A long, long time ago I had my first teaching experience, at Universidad Católica Argentina (Argentina’s Catholic U, also known as UCA for its initials in Spanish). One of my students was particularly bright, and a great guy, too. As time elapsed we became friends. This was probably my first friendship with a student. His name was Gabriel.

A couple of weeks ago I landed at New York City’s JFK Airport very early in the morning. I was making a stop on my way to South Bend. It was so dark you could hardly see a thing but there was Gabriel, faithfully waiting for me right outside the terminal. His hair was now a bit snowy, although less grey than mine. He had likely awoken around 5 a.m. in his suburban home in Greenwich, CT, left his son at school and driven in the dark to pick me up.

As we headed towards Central Park in his car I reflected on the fact that I had not seen him for ages. Gabriel insisted we go for a long walk in the Park to catch up before sitting down for breakfast. He told me about leaving Argentina in the mid-90s, meeting Erin, his American wife, in the mid-2000s, and how they were now expecting their second child. He also sounded very interested in my own life.

While we wandered back to his car, after breakfast as his guest, we stopped by The Beacon, an important theater of which I, however, hadn’t heard.

“It’s the icon of New York’s pop music,” he said.

As I looked at the posters announcing what was coming, he probably noticed the excitement in my face, and recalled my love for musicals: In the old days, when our friendship was at its active peak, I had told him all about my passion for Broadway.

“You know, my wife’s company sometimes gets tickets. Let me call her.”

At this point I must confess that at the coffee shop I had picked up the Arts section of the New York Times as I always do whenever I happen to be in Manhattan, except that this time I knew this would be in vain, because—among other considerations—I would not have time to go to the theater, which depressed me a bit given that I hadn’t been to a show in the US for ages. In any event, for some reason I put the Arts section of the Times in my back pocket. So when Gabriel hinted that Erin might get free or cheap tickets, I instinctively pulled out the relevant page. Before I knew what was going on, my friend, who had Erin on the phone, was asking me:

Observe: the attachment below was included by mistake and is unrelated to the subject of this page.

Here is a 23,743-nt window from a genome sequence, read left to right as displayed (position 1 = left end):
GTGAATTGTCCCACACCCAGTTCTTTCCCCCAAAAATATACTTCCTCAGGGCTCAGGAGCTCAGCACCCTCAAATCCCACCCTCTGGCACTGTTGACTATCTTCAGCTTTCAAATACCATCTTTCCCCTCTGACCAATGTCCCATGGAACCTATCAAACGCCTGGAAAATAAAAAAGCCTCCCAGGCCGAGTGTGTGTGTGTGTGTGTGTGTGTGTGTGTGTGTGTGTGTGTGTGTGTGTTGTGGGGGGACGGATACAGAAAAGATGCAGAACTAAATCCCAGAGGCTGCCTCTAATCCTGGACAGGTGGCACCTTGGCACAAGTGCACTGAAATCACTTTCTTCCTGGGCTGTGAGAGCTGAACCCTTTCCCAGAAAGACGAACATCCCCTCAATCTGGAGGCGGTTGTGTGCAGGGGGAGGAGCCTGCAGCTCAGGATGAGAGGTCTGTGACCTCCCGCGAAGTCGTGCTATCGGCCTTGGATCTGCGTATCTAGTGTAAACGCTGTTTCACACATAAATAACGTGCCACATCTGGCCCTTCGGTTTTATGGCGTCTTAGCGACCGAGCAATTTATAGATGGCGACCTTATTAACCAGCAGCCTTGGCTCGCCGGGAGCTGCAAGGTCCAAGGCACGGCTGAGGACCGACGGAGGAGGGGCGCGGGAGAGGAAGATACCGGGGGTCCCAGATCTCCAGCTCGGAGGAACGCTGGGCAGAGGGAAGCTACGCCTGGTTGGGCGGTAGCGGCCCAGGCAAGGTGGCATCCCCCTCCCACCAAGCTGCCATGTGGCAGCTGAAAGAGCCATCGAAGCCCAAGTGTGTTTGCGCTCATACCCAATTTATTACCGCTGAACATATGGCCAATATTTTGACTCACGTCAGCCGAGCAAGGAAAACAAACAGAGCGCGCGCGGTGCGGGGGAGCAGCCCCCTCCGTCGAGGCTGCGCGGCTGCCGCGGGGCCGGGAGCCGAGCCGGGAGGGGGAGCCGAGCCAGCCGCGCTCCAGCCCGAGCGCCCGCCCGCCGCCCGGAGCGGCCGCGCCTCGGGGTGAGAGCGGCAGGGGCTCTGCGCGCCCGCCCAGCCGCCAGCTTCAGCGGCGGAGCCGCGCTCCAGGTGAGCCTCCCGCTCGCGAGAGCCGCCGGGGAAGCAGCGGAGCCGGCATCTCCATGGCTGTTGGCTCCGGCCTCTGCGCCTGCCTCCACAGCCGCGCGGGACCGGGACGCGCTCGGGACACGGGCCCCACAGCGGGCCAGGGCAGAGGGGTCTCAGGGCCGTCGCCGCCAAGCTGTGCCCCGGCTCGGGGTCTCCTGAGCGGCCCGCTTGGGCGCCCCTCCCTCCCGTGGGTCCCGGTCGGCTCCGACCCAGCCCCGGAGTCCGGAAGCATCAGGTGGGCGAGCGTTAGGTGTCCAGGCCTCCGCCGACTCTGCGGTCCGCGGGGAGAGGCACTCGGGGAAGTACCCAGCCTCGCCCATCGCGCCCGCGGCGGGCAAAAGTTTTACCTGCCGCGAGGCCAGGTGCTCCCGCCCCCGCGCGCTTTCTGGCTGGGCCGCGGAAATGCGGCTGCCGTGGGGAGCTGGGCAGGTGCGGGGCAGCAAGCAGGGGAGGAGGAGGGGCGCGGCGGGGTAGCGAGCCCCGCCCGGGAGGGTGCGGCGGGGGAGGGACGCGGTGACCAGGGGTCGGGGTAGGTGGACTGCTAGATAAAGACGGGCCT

“What would you like to see?”

My non-reflective answer was: ‘Once,’ the Tony-award-winning show based on an Irish production I love, because it is one of the few filmic attempts I am aware of that tackles chastity correctly—and the Academy Award-winning music is fantastic too.

Erin said she would look into it and come back to us. A few minutes later, as we were walking toward 70th St., where we had parked, Gabriel received a text message from his wife. It wasn’t about tickets or shows. There had been a tremendous explosion in an East Harlem building, the trains were down, Erin didn’t know whether she would be able to get a ride back to Greenwich, there was chaos … I immediately forgot all about my theater prospects. We drove north, deeper into the Upper West. When we parked in 105th St. in order to get me settled in what was going to be my house for a couple of days, Gabriel said out of the blue:

“Does your copy of the Times include Ticketmaster’s phone number?”

By now, after the news of the explosion, I had told my friend not to worry about any shows, given that I wouldn’t have time to go to one anyway. Indeed my only free evening in Manhattan was that of my arrival, and I would likely be exhausted. Nevertheless, and basically against my will, Gabriel called Ticketmaster. With the operator already on the other end of the receiver, he asked: “What show would you like to see?” and I immediately tried to find the one that started the earliest.


As you may have guessed, the main reason I chose it was that it started at 7 p.m. (instead of at 8, which was the case of Once, my first choice); thanks to this trifling and unrelated circumstance I ended up watching the best musical show I have ever seen.

In any case, when I answered ‘Wicked,” I thought this choice would be a moot point for two reasons: One, I thought there probably wouldn’t be any tickets left (not through Ticketmaster, anyway); two, because even if there was one unsold ticket it would be wicked expensive. And it was!

“One hundred and forty-four dollars? Sure, I’ll take it.”

As Gabriel was saying this I was shaking my head, trying to indicate to him that the price was out of my reach. Indeed, as I learned later at the Gerswhin Theater, my seat was virtually the best location, and virtually the most expensive ticket too.

But friends are friends, and students, sometimes, are friends. So I ended up harvesting something much better than I had sown. John Henry Newman’s words, “cor ad cor loquitur,” came to my mind. And I also thought: Wicked awesome!

Santiago Legarre is teaching a wicked awesome mini-course on Comparative Constitutional Law at the Law School; he is also a Professor of Law at Universidad Católica Argentina.